President Obama’s only real diplomatic accomplishment so far has been to change the direction and tone of American foreign policy from unilateral bullying to multilateral listening and cooperating. That’s important, to be sure, but not nearly enough. The Prize is really more of Booby Prize for Obama’s predecessor. Had the world not suffered eight years of George W. Bush, Obama would not be receiving the Prize. He’s prizeworthy and praiseworthy only by comparison.
I’d rather Obama had won it after Congress agreed to substantial cuts in greenhouse gases comparable to what Europe is proposing, after he brought Palestinians and Israelis together to accept a two-state solution, after he got the United States out of Afghanistan and reduced the nuclear arm’s threat between Pakistan and India, or after he was well on the way to eliminating the world’s stockpile of nuclear weapons. Any one of these would have been worthy of global praise. Perhaps the Nobel committee can give him half the prize now and withhold the other half until he accomplishes one or more of these crucial missions.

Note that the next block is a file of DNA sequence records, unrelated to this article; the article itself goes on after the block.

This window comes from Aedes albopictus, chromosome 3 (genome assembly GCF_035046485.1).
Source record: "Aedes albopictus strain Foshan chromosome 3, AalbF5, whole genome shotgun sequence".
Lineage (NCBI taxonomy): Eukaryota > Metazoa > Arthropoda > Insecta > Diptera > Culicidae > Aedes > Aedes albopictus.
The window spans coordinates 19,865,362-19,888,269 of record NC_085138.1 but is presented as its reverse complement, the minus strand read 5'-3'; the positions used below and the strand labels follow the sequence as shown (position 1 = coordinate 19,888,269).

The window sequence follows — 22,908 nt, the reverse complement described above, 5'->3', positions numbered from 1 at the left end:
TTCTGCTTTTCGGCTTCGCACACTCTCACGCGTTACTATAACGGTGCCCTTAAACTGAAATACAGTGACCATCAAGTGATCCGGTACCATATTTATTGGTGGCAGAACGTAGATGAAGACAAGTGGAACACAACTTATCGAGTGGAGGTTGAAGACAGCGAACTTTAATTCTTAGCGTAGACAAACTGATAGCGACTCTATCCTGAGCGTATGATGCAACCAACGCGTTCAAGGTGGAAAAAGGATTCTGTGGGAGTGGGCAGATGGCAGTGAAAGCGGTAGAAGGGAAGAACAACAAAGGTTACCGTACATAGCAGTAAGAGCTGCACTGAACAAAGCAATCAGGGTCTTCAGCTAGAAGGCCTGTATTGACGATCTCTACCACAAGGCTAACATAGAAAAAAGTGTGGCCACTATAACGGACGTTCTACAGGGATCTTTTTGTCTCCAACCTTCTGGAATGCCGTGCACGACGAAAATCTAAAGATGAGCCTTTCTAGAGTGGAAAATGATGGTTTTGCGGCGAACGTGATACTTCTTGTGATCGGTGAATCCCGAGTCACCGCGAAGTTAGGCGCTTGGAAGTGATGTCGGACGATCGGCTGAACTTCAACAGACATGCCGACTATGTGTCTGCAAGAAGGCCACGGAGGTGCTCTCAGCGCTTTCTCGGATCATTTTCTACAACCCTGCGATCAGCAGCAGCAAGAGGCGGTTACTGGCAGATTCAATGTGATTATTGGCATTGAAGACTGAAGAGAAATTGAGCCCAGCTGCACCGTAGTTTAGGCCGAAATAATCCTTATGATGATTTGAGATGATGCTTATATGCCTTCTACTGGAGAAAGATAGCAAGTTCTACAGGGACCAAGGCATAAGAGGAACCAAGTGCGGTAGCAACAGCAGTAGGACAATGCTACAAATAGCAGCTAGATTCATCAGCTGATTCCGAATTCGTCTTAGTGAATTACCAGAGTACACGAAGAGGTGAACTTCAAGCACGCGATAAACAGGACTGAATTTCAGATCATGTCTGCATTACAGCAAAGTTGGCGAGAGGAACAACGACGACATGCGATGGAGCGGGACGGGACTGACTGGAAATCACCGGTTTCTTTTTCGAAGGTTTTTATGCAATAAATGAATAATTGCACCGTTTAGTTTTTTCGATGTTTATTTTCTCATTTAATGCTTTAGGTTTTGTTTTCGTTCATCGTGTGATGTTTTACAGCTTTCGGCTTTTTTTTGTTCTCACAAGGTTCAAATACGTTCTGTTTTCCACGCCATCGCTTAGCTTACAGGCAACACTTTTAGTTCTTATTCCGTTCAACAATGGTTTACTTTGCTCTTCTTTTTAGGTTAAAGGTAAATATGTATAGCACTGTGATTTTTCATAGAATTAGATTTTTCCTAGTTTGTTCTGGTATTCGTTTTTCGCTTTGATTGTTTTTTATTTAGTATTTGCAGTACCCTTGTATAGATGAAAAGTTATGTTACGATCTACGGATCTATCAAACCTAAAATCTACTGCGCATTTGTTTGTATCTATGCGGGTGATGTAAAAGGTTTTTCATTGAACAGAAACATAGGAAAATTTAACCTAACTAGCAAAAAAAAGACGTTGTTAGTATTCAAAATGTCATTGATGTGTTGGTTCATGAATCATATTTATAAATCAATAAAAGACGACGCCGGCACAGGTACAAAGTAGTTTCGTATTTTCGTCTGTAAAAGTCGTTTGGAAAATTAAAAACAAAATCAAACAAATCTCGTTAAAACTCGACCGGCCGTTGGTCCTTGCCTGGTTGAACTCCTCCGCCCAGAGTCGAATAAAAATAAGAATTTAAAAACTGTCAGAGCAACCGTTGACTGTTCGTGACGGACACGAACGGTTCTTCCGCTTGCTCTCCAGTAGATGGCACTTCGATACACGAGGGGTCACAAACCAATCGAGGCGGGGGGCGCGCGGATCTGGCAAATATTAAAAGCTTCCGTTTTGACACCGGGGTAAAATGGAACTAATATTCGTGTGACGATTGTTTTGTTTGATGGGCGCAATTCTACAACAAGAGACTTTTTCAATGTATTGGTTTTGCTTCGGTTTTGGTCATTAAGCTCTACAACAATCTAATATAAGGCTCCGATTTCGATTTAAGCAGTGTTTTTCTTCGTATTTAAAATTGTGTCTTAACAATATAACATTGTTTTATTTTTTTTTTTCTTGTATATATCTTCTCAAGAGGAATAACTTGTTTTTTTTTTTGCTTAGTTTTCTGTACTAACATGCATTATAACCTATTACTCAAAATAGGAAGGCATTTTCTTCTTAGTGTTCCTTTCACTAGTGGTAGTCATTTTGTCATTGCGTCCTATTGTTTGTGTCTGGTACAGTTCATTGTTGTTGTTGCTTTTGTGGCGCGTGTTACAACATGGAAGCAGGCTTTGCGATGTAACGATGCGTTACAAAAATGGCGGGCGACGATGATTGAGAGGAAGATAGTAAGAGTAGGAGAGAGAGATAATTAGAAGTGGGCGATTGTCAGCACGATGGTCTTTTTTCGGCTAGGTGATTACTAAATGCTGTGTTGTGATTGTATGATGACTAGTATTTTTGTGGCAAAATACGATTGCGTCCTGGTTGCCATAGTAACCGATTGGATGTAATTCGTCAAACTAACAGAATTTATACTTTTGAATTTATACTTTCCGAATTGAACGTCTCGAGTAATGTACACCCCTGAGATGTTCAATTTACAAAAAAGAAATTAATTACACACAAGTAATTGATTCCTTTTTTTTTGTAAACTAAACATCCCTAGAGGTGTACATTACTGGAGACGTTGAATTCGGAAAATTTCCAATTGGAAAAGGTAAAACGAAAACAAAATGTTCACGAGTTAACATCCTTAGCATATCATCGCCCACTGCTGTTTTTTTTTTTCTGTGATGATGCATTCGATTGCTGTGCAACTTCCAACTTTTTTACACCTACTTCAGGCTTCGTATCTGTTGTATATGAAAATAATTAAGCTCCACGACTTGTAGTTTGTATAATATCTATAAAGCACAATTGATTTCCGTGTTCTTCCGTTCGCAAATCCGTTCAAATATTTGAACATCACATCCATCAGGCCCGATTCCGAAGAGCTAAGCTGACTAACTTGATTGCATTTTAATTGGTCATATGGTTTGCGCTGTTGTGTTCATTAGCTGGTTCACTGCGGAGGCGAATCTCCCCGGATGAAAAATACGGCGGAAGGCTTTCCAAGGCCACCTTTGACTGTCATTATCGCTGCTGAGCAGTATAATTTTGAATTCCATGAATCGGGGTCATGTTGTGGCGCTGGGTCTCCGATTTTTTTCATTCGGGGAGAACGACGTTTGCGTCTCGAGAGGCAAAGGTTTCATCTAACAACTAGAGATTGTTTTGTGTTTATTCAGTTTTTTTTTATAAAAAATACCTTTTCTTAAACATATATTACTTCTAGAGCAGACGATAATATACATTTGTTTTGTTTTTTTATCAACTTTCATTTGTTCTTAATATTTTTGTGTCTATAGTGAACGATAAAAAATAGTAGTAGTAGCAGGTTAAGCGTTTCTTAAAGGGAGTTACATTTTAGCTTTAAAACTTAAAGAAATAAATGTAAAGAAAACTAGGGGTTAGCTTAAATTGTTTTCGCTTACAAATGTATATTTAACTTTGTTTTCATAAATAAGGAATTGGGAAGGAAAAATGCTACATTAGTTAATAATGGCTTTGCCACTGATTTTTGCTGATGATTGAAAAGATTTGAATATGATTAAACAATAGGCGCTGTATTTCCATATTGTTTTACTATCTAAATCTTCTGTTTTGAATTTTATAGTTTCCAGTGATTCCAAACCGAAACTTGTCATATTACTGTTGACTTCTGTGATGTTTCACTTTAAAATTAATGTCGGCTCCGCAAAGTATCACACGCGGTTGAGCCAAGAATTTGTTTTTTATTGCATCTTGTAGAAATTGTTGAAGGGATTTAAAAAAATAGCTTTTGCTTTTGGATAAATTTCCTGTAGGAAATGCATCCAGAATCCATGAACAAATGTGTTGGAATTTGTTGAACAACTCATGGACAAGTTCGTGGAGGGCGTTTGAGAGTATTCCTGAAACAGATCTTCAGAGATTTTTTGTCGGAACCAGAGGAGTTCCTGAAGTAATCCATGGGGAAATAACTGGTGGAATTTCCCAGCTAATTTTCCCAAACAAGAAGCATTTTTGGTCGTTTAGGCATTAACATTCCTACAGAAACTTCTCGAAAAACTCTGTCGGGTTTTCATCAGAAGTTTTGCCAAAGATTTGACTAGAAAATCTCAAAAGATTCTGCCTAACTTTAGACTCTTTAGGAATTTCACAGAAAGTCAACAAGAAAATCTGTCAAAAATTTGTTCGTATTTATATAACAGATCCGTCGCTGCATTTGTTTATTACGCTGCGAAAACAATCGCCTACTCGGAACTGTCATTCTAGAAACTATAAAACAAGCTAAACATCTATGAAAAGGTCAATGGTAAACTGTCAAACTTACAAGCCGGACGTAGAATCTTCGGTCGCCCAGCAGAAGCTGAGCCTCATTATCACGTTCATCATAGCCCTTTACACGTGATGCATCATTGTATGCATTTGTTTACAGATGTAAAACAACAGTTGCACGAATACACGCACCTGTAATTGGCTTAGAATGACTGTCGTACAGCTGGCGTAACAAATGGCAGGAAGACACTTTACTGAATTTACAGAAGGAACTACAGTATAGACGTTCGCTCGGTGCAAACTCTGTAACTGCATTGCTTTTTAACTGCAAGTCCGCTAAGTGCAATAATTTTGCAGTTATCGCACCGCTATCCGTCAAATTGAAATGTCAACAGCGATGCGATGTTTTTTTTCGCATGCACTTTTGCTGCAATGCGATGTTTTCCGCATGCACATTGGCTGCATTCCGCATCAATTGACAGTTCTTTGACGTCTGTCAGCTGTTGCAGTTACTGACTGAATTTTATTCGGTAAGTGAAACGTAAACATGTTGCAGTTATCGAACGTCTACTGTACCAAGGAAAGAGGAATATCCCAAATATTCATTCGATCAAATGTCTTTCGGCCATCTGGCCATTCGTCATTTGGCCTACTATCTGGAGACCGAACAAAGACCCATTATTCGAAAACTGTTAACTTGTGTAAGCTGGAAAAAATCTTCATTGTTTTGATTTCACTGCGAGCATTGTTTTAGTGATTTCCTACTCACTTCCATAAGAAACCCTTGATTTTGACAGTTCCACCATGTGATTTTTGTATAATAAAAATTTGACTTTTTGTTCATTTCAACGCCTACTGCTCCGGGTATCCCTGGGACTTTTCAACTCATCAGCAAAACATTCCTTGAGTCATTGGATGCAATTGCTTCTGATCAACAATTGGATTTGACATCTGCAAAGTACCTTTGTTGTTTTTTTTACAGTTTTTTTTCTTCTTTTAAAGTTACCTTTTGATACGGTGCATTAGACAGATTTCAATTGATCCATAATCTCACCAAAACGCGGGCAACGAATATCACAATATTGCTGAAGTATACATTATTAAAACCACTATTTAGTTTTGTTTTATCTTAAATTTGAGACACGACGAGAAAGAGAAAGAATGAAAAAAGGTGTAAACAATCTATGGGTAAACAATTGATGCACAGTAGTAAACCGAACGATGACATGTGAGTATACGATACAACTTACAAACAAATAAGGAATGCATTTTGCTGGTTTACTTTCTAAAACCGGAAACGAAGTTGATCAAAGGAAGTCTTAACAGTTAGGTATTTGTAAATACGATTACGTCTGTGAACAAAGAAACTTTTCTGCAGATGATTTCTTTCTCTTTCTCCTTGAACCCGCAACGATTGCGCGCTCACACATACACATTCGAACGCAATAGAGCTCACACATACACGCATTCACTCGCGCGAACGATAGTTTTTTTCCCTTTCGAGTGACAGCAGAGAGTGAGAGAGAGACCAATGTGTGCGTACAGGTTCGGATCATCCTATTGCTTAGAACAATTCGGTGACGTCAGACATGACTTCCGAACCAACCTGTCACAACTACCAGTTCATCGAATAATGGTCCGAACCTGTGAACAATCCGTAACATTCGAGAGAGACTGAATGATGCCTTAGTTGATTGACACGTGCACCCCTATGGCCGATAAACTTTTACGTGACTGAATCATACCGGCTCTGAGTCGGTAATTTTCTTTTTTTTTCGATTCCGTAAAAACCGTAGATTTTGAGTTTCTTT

Giving the Peace Prize to the President before any of these goals has been attained only underscores the paradox of Obama at this early stage of his presidency. He has demonstrated mastery in both delivering powerful rhetoric and providing the nation and the world with fresh and important ways of understanding current challenges. But he has not yet delivered. To the contrary, he often seems to hold back from the fight — temporizing, delaying, or compromising so much that the rhetoric and insight he offers seem strangely disconnected from what he actually does. Yet there’s time. He may yet prove to be one of the best presidents this nation has ever had — worthy not only of the Peace Prize but of every global accolate he could possibly summon. Just not yet.